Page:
AIM Operations

Important Clinical Links

Remote Access/NYP App Store

iNYP

Soarian (on campus or on VPN only - for off campus use App Store above)

NYS Prescription Monitoring Program/iSTOP

Uptodate

Columbia Library (for access to journal articles off campus)

PIC Feedback Tool

Latest News from AIM

Welcome to our new patient care director!

We are excited to welcome Robyn Vaughan MS, BSN, RN as our new PCD (patient care director).  Robyn comes to us after spending 5 years as a Nurse Manager at NYU Center for Women’s Health.  She also has staff RN experience in interventional radiology, med/surg, BMT/oncology and cardiac stepdown.  She has extensive experience in leadership and quality improvement, and we’re really excited to have her as part of our team!

Forms clinic pilot

You may have heard that we recently started an NP staffed forms clinic.  The pilot has been successful thus far and we are brainstorming how to scale this service to meet the needs of our practice. While this is not a clinic that doctors can refer directly to, I would like to share some details so that you are aware of what has been happening behind the scenes.

-Goal: To complete patient forms in a timely manner & decrease one time visits to housestaff for form completion

-Who: Patients who walk-in or call the practice needing a form completed are scheduled by a PFA or supervisor

-When & Where: Meets Tuesday and Friday afternoons, Module 201

-Eligible forms: The majority of forms requiring completion have been M11q and CDPAS re-certifications; the only exclusions are disability, pre-op, commercial driver’s license, and citizenship forms

-A big thanks to: Carlos and Florence who have been completing lots of forms!

Patient verification reminder

Patient verification must be done on every patient at every visit, even in the ambulatory setting where we have long term relationships with our patients.  We’ve recently had a few near misses that could have been prevented with proper patient verification.

-For patients with an ID band: verify name and MRN

-For patients without an ID band: verify name and date of birth

Epic updates

We are quickly approaching the 90 days to Go-Live mark; the website epictogetherny.org has lots of good information to help you prepare

-Saba e-learning videos: must be completed prior to your in-class training; once you have completed them you can get access to the Epic playground (You should have gotten 2 emails regarding Epic Training this week)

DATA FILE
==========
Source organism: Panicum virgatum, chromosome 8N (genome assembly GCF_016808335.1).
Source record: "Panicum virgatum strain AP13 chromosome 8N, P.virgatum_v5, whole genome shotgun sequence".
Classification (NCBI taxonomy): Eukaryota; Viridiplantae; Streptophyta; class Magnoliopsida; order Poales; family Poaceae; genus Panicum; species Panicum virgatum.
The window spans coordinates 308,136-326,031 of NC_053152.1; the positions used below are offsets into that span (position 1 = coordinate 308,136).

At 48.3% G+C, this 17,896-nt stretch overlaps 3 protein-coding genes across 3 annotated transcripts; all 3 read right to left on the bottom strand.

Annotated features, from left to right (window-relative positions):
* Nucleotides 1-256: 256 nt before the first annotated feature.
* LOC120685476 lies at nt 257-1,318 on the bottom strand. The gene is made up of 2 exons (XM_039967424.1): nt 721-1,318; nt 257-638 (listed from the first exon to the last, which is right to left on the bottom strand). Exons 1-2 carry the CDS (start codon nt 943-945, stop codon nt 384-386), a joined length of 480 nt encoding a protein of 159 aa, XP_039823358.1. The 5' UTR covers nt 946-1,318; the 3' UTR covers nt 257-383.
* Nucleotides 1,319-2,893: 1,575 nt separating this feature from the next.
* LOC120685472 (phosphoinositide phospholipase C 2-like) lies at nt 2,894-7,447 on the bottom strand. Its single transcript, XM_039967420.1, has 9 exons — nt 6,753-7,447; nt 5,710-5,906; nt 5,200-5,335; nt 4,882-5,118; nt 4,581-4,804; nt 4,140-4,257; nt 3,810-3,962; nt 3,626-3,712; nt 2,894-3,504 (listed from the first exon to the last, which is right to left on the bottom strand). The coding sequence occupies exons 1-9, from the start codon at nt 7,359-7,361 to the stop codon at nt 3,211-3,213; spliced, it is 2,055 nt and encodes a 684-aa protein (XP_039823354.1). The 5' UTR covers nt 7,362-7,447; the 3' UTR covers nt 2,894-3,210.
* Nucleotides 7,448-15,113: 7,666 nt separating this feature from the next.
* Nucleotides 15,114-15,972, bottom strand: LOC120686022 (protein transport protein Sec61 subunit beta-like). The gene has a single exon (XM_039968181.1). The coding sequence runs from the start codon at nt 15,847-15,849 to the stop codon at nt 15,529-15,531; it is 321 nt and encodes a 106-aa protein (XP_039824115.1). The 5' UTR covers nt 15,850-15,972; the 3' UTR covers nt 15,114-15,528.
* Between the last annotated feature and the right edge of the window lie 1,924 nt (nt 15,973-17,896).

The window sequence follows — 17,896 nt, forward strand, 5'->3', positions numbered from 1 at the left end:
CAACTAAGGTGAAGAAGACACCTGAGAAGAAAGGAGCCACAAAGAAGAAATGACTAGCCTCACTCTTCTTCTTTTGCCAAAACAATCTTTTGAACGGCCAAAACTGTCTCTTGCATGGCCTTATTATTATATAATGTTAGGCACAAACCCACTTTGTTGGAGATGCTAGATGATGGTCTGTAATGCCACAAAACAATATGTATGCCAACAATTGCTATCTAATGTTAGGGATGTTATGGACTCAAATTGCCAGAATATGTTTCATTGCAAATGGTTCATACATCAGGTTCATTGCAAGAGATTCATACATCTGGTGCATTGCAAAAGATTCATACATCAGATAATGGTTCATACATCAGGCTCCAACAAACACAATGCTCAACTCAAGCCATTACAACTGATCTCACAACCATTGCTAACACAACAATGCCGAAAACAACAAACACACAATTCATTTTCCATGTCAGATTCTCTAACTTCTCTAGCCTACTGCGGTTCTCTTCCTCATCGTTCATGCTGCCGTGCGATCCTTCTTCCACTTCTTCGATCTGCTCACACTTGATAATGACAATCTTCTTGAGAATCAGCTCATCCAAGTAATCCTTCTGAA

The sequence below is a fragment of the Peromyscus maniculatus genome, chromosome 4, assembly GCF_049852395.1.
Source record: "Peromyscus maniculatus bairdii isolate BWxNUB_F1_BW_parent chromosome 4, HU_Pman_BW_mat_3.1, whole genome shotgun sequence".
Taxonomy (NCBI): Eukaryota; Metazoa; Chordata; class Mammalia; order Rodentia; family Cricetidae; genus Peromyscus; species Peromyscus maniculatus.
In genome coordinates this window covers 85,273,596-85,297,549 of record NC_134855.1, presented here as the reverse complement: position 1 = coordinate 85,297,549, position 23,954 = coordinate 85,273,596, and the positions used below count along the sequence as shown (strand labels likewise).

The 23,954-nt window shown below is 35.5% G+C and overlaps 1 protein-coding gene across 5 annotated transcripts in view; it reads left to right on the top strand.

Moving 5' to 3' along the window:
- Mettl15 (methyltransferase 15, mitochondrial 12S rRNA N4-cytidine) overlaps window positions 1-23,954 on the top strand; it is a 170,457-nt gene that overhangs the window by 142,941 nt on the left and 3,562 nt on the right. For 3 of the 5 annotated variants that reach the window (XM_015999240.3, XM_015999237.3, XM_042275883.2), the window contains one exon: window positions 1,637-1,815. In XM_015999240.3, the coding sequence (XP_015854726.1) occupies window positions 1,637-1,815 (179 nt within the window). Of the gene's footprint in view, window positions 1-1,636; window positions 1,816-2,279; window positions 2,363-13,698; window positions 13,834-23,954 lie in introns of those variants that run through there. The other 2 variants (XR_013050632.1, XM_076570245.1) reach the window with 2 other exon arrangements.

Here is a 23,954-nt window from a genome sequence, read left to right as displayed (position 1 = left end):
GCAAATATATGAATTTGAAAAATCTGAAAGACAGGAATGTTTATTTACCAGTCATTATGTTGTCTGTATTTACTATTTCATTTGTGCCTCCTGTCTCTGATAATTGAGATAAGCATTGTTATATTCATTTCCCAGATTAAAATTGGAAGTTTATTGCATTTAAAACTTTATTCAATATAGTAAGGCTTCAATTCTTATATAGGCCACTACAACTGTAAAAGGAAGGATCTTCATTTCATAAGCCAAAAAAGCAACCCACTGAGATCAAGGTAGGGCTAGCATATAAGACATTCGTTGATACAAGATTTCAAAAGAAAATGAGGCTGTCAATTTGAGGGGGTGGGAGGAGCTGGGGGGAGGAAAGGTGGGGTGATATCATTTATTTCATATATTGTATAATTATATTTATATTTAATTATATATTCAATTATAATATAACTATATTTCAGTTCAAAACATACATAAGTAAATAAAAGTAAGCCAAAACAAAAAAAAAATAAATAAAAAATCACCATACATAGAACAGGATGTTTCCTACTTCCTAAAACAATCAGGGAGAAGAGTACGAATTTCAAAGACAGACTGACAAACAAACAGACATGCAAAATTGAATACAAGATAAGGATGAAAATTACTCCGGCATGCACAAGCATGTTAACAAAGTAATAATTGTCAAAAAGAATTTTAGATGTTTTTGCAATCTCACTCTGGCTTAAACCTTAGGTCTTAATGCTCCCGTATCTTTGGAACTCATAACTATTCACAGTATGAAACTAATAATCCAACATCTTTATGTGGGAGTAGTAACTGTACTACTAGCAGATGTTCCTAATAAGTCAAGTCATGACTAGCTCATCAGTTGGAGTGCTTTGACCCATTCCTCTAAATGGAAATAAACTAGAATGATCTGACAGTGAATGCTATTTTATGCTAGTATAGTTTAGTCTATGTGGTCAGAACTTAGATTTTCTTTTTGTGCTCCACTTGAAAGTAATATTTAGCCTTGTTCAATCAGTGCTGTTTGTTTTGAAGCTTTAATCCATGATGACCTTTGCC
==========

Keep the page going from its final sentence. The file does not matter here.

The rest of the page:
-Intentional redesign tab: here you will find connect2change videos highlighting important Epic tools

Ambulatory Read of the Week

Clinical Outcomes After Intensifying Antihypertensive Medication Regimens Among Older Adults at Hospital Discharge

In this retrospective cohort study of 4056 patients 65+ with hypertension admitted to VA hospitals for non-cardiac conditions from 2011-2013, intensification of antihypertensive regimen at time of discharge was associated with increased 30 day readmission rates (HR 1.23, NNH 27) and serious adverse events (HR 1.41) and NO difference in systolic BP or CV events at one year (HR 1.18 trend towards INCREASED events with intensification) compared to propensity-matched controls. As with all VA studies, this is limited by the applicability of the population (97.7% male), and the fact that the intensification group didn't actually ACHIEVE better control doesn't rule out a benefit in cases that actually achieved better control (likely many outpatient docs pulled off the intensifications when they were seen in the office). Worth noting that over half the patients who received intensification had well controlled BPs prior to admission. A sensitivity analysis demonstrated that patients with poor control prior to admission did not experience the same increased readmissions and adverse events. However, it's a good lesson that changing chronic meds in an acute care setting is fraught with the possibility of adverse events, and should be done only with a very, very good reason and coordination with the outpatient PMD. Or, as the authors say, "Shifting practice from intensifying antihypertensive regimens during hospitalization to communicating concerns about patients’ long-term BP control to outpatient practitioners for close follow-up may provide a safer treatment path for patients."